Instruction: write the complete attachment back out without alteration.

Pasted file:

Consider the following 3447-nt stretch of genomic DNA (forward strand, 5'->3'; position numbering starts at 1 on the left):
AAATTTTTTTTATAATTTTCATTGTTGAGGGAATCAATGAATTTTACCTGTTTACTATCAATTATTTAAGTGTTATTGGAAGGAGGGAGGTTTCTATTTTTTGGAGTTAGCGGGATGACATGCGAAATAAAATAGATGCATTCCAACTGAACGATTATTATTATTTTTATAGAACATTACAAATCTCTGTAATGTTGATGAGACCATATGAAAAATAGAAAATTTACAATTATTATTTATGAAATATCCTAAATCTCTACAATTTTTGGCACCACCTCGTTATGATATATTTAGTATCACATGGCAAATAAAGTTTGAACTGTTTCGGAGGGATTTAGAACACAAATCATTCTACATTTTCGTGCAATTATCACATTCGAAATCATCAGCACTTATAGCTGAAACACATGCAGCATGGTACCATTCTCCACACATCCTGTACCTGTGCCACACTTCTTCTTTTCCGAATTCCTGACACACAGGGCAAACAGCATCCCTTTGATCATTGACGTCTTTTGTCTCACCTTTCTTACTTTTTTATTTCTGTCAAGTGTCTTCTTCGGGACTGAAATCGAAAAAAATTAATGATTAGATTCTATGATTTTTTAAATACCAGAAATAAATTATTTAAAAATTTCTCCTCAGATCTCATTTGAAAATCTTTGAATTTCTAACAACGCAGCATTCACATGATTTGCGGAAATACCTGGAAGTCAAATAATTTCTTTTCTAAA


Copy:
Consider the following 3447-nt stretch of genomic DNA (forward strand, 5'->3'; position numbering starts at 1 on the left):
AAATTTTTTTTATAATTTTCATTGTTGAGGGAATCAATGAATTTTACCTGTTTACTATCAATTATTTAAGTGTTATTGGAAGGAGGGAGGTTTCTATTTTTTGGAGTTAGCGGGATGACATGCGAAATAAAATAGATGCATTCCAACTGAACGATTATTATTATTTTTATAGAACATTACAAATCTCTGTAATGTTGATGAGACCATATGAAAAATAGAAAATTTACAATTATTATTTATGAAATATCCTAAATCTCTACAATTTTTGGCACCACCTCGTTATGATATATTTAGTATCACATGGCAAATAAAGTTTGAACTGTTTCGGAGGGATTTAGAACACAAATCATTCTACATTTTCGTGCAATTATCACATTCGAAATCATCAGCACTTATAGCTGAAACACATGCAGCATGGTACCATTCTCCACACATCCTGTACCTGTGCCACACTTCTTCTTTTCCGAATTCCTGACACACAGGGCAAACAGCATCCCTTTGATCATTGACGTCTTTTGTCTCACCTTTCTTACTTTTTTATTTCTGTCAAGTGTCTTCTTCGGGACTGAAATCGAAAAAAATTAATGATTAGATTCTATGATTTTTTAAATACCAGAAATAAATTATTTAAAAATTTCTCCTCAGATCTCATTTGAAAATCTTTGAATTTCTAACAACGCAGCATTCACATGATTTGCGGAAATACCTGGAAGTCAAATAATTTCTTTTCTAAA